Big Data, Big Challenges
Virtualization and converged infrastructures are driving storage networking.
Prompted by the continuing explosion of big data and the need to exploit its lucrative potential, storage networking has become a make-or-break proposition for companies that are increasingly deploying converged infrastructures based on virtualization, cloud computing and a host of point solutions that are all aimed at turning big data into big bucks.
The runaway growth of data has been a reality for many years. Containing it has been one obstacle, while capturing it has been another. The challenge now is unifying the data so the growing analytics capabilities that are available can be used to share its value across the enterprise. While long-term strategies are being formulated, short-term tactics are stemming the tide. These tactics include using de-duplication, snap-shotting, thin provisioning and other technologies deployed in a configuration based on solid-state disks (SSDs) and multiterabyte disks at the performance level, and hard disks at the capacity level.
Meanwhile, tape, the ancient mariner of storage networking technologies, continues to provide a shifting value proposition. It's being used less and less as a backup tool or for active archiving because it makes more sense to use disk storage and de-duplication when backup periods do not exceed 30 to 60 days. However, tape still works in cases of long-term data preservation. For example, medical X-rays may originally be rendered to disk storage for two to five years, but 20 years later, only 1 percent of that data may still be valuable. But no one knows which 1 percent that is -- so it's all housed on tape.
According to Rick Villars, vice president, information and cloud at IDC, tape has lost much of its value because once data is put on it, there's no way to fix the data's exact location. Now, Villars notes, there's a technology called Linear Tape File System that enables users to maintain the data's context by placing the metadata at the beginning of the tape.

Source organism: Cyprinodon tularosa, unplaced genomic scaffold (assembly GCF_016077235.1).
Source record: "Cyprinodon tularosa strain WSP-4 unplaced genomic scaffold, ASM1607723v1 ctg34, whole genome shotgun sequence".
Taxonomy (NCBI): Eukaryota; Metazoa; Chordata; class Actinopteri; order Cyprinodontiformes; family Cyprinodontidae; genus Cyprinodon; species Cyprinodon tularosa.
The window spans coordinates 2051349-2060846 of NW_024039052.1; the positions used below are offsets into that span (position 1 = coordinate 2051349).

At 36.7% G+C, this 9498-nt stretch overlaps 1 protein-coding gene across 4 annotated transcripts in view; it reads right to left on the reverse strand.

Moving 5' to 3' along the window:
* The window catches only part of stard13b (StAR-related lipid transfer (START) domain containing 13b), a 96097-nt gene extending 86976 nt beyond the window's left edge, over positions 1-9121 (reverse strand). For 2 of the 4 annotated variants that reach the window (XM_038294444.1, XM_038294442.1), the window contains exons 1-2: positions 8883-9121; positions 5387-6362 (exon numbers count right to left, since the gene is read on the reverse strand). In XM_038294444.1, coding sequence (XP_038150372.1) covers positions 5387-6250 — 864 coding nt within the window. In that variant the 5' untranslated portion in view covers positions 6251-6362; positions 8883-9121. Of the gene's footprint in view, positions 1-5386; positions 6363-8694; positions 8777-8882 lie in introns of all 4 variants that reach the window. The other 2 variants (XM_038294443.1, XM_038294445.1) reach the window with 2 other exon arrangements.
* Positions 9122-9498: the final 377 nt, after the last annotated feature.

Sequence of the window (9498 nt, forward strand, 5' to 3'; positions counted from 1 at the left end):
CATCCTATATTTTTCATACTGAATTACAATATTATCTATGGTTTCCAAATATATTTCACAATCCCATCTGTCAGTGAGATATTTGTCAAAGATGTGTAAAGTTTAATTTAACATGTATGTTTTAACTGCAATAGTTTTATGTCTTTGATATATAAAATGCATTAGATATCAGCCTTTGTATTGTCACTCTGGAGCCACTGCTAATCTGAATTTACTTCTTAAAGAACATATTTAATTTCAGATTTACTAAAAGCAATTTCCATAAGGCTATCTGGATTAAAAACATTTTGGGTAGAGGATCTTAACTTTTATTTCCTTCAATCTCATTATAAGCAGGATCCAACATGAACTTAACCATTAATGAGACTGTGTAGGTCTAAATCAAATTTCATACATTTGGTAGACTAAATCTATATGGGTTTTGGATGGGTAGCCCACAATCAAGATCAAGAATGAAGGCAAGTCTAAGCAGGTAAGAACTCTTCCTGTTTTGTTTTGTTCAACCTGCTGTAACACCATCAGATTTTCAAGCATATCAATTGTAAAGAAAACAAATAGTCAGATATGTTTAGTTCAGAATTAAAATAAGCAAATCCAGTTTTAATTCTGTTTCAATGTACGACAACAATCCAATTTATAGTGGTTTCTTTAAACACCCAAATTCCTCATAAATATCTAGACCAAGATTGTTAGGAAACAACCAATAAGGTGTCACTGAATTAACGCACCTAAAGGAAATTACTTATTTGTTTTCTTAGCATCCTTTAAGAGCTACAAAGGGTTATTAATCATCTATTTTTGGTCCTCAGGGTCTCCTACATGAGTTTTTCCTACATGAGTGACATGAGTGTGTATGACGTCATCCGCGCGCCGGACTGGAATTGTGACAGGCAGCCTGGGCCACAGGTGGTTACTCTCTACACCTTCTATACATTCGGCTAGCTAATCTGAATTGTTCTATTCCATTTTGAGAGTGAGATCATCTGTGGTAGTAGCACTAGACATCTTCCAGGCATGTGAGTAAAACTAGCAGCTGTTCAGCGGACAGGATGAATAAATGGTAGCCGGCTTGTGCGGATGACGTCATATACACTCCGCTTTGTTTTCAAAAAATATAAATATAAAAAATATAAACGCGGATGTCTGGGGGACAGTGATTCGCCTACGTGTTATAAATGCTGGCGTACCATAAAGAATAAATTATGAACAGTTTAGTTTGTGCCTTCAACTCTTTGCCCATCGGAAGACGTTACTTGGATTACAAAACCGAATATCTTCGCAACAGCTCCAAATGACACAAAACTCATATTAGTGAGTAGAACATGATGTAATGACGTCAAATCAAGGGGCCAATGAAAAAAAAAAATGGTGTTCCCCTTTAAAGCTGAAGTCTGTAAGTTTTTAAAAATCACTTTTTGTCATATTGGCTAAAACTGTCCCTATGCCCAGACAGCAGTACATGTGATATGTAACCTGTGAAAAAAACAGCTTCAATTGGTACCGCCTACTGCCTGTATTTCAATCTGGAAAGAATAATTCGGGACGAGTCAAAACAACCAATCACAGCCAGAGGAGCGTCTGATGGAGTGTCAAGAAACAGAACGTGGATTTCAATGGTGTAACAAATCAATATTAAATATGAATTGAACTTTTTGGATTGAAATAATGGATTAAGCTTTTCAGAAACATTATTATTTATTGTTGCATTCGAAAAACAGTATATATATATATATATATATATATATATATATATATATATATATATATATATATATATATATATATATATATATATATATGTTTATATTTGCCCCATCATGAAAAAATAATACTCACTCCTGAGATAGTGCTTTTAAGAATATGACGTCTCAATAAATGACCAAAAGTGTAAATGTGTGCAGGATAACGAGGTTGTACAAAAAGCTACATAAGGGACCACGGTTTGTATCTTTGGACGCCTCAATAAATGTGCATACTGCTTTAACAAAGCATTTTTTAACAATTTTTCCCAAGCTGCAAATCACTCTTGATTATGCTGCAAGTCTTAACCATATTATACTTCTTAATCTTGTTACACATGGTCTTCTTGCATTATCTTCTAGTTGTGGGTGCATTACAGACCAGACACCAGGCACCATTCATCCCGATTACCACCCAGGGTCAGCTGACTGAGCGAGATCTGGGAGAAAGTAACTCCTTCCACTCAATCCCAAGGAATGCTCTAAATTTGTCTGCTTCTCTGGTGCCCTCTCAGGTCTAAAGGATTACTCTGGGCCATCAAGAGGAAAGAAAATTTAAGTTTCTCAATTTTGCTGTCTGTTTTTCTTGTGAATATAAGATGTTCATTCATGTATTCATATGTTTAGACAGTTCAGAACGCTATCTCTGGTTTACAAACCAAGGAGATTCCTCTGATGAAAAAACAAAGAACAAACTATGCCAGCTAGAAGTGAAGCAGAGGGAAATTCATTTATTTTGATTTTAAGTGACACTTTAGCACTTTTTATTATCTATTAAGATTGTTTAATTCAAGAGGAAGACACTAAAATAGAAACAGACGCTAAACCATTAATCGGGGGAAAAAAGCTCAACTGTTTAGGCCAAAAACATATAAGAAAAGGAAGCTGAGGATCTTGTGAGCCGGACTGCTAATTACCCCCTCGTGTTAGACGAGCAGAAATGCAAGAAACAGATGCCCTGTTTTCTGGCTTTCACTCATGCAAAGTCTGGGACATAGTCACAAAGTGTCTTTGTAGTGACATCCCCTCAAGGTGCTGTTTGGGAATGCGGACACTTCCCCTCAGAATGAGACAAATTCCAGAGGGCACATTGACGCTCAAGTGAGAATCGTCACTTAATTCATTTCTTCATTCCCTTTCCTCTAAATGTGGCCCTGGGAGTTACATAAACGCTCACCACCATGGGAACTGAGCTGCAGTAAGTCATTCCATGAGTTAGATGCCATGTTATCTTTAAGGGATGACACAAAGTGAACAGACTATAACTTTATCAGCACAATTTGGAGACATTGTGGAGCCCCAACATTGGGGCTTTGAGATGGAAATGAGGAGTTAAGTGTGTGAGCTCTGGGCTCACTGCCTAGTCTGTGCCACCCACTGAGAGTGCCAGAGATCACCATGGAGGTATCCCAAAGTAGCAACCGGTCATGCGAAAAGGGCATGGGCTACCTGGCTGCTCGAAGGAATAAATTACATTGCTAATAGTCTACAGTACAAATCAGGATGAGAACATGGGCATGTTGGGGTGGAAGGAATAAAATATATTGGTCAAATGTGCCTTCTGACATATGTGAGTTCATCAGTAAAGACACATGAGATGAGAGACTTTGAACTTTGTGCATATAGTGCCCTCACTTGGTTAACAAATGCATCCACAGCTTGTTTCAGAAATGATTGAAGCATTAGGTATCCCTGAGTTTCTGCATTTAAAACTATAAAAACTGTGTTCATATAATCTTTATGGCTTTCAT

Villars says that during the last four to five years, storage networking has been dominated by virtualization and the movement toward converged infrastructures. He adds that virtualization is building on its consolidation legacy by moving into areas such as virtual desktop infrastructure (VDI) -- which he says is moving out to mobile apps -- and playing a prominent role in other higher-performance datacenter applications.
"Now a lot of the technology issues and the investments in storage networking are really being driven by how aggressively people are moving into this converged model, but it's still in the early days," Villars notes. "The people who are moving into it are the very largest players; it's the cloud services providers, the larger enterprises and institutions like financial services companies -- the people who have been the most aggressive adopters of virtualization."
Villars talks about virtualization users increasing their traditional virtual machine (VM) density levels in storage networking environments. In the case of average deployments, that could mean going from eight VMs to 12 per physical machine, while in the case of larger users such as cloud service providers, density might climb to 20 to 30 VMs, which also includes a support infrastructure with all the necessary network, I/O and storage capabilities. The third choice is not increasing VM density, but rather balancing workloads so that users can run high-performance SAP or database applications without requiring excessive infrastructure support.
"You basically have companies that say, 'I want to be able to accommodate those different types of workloads using not a storage or networking foundation, but a common IT foundation, and I want the network storage and server elements to be much more tightly integrated,'" Villars says.